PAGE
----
The Quest 4 is ideal for an Everest Base Camp trek which features steep climbs and descents while carrying a full pack. But the boot is a bit stiff and overkill for people that don’t need the extra protection or want to move fast and light on the trail. Those folks will be better off with a lighter and nimbler boot option like Salomon’s own X Ultra 3 Mid GTX above.

Best of the Rest 

4. Asolo Falcon GV

Asolo Falcon GV is one of the best boots for Everest Base Camp trek.

Category: Light/midweight
Weight: 2 lb. 2.6 oz. (0.98kg)
Waterproof: Yes (Gore-Tex)
What we like: Well built, extremely comfortable, and tough.
What we don’t: Pricey and not quite as supportive as some of the heavier boots on this list.

When I think of Asolo, the first thing that comes to mind is a classic, leather hiking boot like their TPS 520 GV Evo. The sleeker and more modern Falcon GV, however, represents where hiking footwear clearly is headed: a little less weight and support than a traditional hiking boot, but with serious technical chops. It’s well built, extremely comfortable right out of the box, and can handle just about anything you can throw at it.

The biggest downside in choosing the Asolo Falcon GV is stability, which would be rated as moderate. If you’re used to a high-cut boot with tons of support, the Falcon isn’t it. But when laced up tight, there are few issues when hiking with a relatively heavy load over all types of terrain on the Everest Base Camp trail. For those who don’t need the ultimate levels of stability and want a lightweight and comfortable do-all boot, you can’t beat the Falcon.

5. Lowa Renegade GTX Mid

Category: Midweight
Weight: 2 lbs. 7 oz. (1.11kg)
Waterproof: Yes (Gore-Tex)
What we like: Light and comfortable; enough support for most backpackers.
What we don’t: Not the toughest construction.

The Lowa Renegade has the look and feel of a traditional hiking boot at an impressively low weight. Unlike the more aggressive and modern Quest above, the leather Renegade offers better isolation from the ground and feels more planted and sturdy. It does give up a little of the fun factor and performance fit of the Quest, but the trade-off is worth it for those carrying a heavy pack or wanting more underfoot protection on the rocky trails leading to Everest Base Camp.

Lowa kept the weight down in part by moving some of the stabilizing duties to a very effective external polyurethane frame. This makes the Renegade perform like a true hiking boot while weighing less than 2.5 pounds. Further, its leather upper is relatively thin, which saves ounces and reduces break-in time. The sacrifice of all this lightening is a lack of long-term durability. High-mileage users have reported needing a new pair nearly every year. But they keep coming back for the comfortable feel and the right balance of weight and support. And it’s easy to find a good fit as the Renegade is made in narrow, regular, and wide widths.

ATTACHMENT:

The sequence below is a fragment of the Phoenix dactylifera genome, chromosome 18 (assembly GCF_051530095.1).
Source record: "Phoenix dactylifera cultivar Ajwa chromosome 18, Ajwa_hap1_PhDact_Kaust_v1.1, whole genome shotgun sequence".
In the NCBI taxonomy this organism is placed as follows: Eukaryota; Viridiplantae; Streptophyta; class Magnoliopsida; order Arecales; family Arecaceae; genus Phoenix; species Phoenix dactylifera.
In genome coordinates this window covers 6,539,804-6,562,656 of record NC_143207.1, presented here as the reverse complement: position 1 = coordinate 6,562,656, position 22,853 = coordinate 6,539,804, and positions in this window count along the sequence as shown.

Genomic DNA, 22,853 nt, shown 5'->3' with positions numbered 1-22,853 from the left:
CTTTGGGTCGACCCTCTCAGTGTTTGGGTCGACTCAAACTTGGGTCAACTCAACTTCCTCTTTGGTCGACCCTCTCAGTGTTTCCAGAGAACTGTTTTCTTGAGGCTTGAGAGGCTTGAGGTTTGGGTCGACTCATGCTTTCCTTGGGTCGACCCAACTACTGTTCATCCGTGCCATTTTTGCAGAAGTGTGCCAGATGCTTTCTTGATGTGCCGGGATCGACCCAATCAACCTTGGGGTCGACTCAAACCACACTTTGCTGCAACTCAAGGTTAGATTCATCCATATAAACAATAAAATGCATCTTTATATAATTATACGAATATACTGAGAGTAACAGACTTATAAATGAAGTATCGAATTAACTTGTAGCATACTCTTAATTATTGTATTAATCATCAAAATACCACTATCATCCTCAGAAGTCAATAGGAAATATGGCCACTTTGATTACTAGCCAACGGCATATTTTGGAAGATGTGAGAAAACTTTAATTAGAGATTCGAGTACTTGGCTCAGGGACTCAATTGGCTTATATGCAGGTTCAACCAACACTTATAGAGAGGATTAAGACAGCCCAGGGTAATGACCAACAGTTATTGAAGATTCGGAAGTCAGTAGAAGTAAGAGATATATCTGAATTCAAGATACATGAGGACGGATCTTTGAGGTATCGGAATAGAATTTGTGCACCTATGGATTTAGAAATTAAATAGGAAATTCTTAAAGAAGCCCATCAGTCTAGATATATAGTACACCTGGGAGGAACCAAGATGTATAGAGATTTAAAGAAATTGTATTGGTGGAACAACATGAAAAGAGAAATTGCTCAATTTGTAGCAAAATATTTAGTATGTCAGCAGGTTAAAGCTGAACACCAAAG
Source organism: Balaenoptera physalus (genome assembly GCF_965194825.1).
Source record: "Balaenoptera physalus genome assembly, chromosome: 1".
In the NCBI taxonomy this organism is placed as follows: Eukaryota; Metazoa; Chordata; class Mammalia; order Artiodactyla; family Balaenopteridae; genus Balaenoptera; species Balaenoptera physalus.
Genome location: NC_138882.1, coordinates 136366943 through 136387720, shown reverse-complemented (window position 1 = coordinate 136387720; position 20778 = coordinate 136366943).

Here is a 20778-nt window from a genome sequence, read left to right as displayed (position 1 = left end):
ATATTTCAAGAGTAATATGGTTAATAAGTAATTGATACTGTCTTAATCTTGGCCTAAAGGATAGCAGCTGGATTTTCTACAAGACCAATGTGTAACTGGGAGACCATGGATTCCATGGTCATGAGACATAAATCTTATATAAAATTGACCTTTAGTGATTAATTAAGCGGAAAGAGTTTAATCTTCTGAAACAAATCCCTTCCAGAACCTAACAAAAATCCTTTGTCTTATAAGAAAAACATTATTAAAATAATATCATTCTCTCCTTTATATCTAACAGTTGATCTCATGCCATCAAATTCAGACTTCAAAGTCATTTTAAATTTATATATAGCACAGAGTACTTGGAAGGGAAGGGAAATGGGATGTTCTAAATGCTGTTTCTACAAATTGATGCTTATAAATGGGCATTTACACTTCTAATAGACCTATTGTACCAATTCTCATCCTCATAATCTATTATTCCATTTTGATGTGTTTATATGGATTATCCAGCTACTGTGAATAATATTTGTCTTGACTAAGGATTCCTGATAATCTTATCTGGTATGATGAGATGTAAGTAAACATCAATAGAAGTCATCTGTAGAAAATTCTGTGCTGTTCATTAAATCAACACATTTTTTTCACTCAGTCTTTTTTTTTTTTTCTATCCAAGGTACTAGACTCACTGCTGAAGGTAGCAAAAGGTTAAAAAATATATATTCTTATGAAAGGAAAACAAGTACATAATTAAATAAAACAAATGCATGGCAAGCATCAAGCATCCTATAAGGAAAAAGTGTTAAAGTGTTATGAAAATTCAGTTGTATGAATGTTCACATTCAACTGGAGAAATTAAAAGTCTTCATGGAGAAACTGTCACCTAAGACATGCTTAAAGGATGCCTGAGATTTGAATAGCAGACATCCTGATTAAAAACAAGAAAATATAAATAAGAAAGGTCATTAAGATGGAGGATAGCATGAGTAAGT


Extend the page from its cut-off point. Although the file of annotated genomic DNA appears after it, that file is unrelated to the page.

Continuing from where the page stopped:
6. Scarpa Zodiac Plus GTX

Category: Midweight
Weight: 2 lbs. 6.4 oz. (1.09kg)
Waterproof: Yes (Gore-Tex)
What we like: Reasonably light but stiff enough for backpacking over rough terrain.
What we don’t: Pricey and overkill for maintained or moderate trails.

For a trek over the harsh terrain leading to Everest Base Camp, it’s hard to beat Scarpa’s Zodiac Plus. This boot mixes approach shoe-like traction on rock and boulders with the toughness and stability of a lightweight mountaineering boot, which is quite a combination. The semi-stiff build, high-quality construction, and solid protection provides a lot of confidence on steep climbs and sketchy descents.

Among tough and serious hiking boots, the Zodiac Plus and Salewa MTN Trainer below are two of the best. The Zodiac is more comfortable out of the box, weighs less for the pair, and is a bit more flexible for covering ground quickly, but the MTN Trainer’s stiffer build and 360-degree rubber rand offers even better protection in the alpine. Depending on your needs, both are mountain-ready waterproof designs that should get the job done.

7. Oboz Bridger Mid WP

Category: Midweight
Weight: 2 lbs. 6 oz. (1.08kg)
Waterproof: Yes (B-Dry)
What we like: Sturdy and supportive for the price; quality insole included.
What we don’t: Feels a bit slow and heavy on the trail.

Oboz has a reputation for making tough, comfort-first footwear, and their over-the-ankle design is the Bridger Mid. It’s nicely cushioned and protective underfoot, including TPU reinforcements and a nylon shank, but lacks the lightness and flexibility of the modern options in our list. The upside is that the boot is stable and supportive—the leather upper can withstand a lot of abuse, and the midsole reinforcements give the boot a planted feel. For an Everest Base Camp trek, the Bridger Mid Waterproof is a comfortable choice.

What’s not to like with the Oboz Bridger? On the trail, the boot feels slower and heavier than competitors like the Merrell Moab 2 Mid. Further, the in-house B-Dry waterproof membrane makes the boot run warm even in moderate temperatures.